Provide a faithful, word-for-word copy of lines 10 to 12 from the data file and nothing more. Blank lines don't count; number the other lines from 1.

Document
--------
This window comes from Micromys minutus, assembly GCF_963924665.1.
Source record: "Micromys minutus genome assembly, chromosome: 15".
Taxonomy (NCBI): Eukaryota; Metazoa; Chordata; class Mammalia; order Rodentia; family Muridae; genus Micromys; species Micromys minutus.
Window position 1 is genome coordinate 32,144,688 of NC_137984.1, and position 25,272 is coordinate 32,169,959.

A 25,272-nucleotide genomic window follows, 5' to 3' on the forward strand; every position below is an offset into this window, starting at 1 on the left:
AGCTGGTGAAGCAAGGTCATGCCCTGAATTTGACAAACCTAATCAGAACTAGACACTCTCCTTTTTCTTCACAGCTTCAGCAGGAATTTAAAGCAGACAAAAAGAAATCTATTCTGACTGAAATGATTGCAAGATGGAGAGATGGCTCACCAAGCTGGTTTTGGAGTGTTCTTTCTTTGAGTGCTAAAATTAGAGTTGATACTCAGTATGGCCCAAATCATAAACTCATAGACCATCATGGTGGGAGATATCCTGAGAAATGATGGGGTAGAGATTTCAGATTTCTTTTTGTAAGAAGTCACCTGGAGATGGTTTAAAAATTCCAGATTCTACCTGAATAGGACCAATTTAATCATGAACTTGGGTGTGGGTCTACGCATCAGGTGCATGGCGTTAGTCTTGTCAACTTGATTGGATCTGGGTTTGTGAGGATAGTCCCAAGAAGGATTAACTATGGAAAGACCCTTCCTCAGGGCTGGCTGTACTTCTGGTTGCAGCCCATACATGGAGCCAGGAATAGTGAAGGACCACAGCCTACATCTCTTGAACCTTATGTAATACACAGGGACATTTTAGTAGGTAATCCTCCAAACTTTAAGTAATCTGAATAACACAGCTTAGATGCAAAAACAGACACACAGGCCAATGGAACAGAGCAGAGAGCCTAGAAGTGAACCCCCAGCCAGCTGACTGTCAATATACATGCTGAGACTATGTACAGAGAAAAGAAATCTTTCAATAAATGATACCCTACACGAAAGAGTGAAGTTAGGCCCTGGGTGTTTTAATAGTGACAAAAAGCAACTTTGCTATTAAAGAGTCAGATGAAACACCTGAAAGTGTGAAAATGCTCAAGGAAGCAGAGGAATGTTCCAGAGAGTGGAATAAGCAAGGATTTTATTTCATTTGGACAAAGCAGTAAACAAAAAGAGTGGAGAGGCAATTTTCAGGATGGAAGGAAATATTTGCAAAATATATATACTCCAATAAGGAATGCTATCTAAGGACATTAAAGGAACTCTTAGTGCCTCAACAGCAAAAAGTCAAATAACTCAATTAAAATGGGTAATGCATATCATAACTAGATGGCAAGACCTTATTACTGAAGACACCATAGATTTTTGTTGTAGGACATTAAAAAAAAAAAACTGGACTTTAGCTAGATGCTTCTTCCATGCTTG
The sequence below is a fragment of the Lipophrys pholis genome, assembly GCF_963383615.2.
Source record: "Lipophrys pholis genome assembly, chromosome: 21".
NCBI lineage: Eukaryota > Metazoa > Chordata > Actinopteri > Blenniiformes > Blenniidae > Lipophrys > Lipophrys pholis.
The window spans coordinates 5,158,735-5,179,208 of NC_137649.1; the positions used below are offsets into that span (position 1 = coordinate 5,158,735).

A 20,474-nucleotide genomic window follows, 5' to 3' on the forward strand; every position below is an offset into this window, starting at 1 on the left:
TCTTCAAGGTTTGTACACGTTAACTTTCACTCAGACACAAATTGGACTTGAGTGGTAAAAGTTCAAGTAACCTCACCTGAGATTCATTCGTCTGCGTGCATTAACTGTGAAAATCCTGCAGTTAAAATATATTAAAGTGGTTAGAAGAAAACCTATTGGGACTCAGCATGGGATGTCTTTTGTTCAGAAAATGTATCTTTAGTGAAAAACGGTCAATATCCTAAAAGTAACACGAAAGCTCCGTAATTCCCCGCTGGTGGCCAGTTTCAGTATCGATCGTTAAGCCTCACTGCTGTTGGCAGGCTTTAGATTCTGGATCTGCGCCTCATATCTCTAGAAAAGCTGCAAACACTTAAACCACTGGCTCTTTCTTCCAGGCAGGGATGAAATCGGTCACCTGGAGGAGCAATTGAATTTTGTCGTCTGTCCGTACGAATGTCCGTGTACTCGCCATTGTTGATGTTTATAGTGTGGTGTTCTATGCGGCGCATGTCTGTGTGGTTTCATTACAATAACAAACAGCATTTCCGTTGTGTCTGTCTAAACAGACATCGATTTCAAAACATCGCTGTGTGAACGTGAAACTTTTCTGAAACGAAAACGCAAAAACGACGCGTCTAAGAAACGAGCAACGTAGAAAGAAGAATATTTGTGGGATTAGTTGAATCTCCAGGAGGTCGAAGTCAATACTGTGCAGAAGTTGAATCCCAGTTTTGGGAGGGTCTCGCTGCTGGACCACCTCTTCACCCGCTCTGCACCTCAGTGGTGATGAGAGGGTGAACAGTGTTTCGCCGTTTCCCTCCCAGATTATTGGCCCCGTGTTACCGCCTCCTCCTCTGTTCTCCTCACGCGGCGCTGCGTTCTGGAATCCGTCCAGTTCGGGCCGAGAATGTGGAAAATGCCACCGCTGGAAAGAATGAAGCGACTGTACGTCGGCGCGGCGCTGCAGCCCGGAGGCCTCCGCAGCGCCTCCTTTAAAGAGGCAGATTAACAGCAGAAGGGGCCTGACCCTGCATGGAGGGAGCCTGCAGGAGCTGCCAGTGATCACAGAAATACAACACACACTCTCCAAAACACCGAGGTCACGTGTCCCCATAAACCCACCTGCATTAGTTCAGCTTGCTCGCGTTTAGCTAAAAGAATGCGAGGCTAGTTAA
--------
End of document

The window spans coordinates 5,158,735-5,179,208 of NC_137649.1; the positions used below are offsets into that span (position 1 = coordinate 5,158,735).

A 20,474-nucleotide genomic window follows, 5' to 3' on the forward strand; every position below is an offset into this window, starting at 1 on the left:
TCTTCAAGGTTTGTACACGTTAACTTTCACTCAGACACAAATTGGACTTGAGTGGTAAAAGTTCAAGTAACCTCACCTGAGATTCATTCGTCTGCGTGCATTAACTGTGAAAATCCTGCAGTTAAAATATATTAAAGTGGTTAGAAGAAAACCTATTGGGACTCAGCATGGGATGTCTTTTGTTCAGAAAATGTATCTTTAGTGAAAAACGGTCAATATCCTAAAAGTAACACGAAAGCTCCGTAATTCCCCGCTGGTGGCCAGTTTCAGTATCGATCGTTAAGCCTCACTGCTGTTGGCAGGCTTTAGATTCTGGATCTGCGCCTCATATCTCTAGAAAAGCTGCAAACACTTAAACCACTGGCTCTTTCTTCCAGGCAGGGATGAAATCGGTCACCTGGAGGAGCAATTGAATTTTGTCGTCTGTCCGTACGAATGTCCGTGTACTCGCCATTGTTGATGTTTATAGTGTGGTGTTCTATGCGGCGCATGTCTGTGTGGTTTCATTACAATAACAAACAGCATTTCCGTTGTGTCTGTCTAAACAGACATCGATTTCAAAACATCGCTGTGTGAACGTGAAACTTTTCTGAAACGAAAACGCAAAAACGACGCGTCTAAGAAACGAGCAACGTAGAAAGAAGAATATTTGTGGGATTAGTTGAATCTCCAGGAGGTCGAAGTCAATACTGTGCAGAAGTTGAATCCCAGTTTTGGGAGGGTCTCGCTGCTGGACCACCTCTTCACCCGCTCTGCACCTCAGTGGTGATGAGAGGGTGAACAGTGTTTCGCCGTTTCCCTCCCAGATTATTGGCCCCGTGTTACCGCCTCCTCCTCTGTTCTCCTCACGCGGCGCTGCGTTCTGGAATCCGTCCAGTTCGGGCCGAGAATGTGGAAAATGCCACCGCTGGAAAGAATGAAGCGACTGTACGTCGGCGCGGCGCTGCAGCCCGGAGGCCTCCGCAGCGCCTCCTTTAAAGAGGCAGATTAACAGCAGAAGGGGCCTGACCCTGCATGGAGGGAGCCTGCAGGAGCTGCCAGTGATCACAGAAATACAACACACACTCTCCAAAACACCGAGGTCACGTGTCCCCATAAACCCACCTGCATTAGTTCAGCTTGCTCGCGTTTAGCTAAAAGAATGCGAGGCTAGTTAA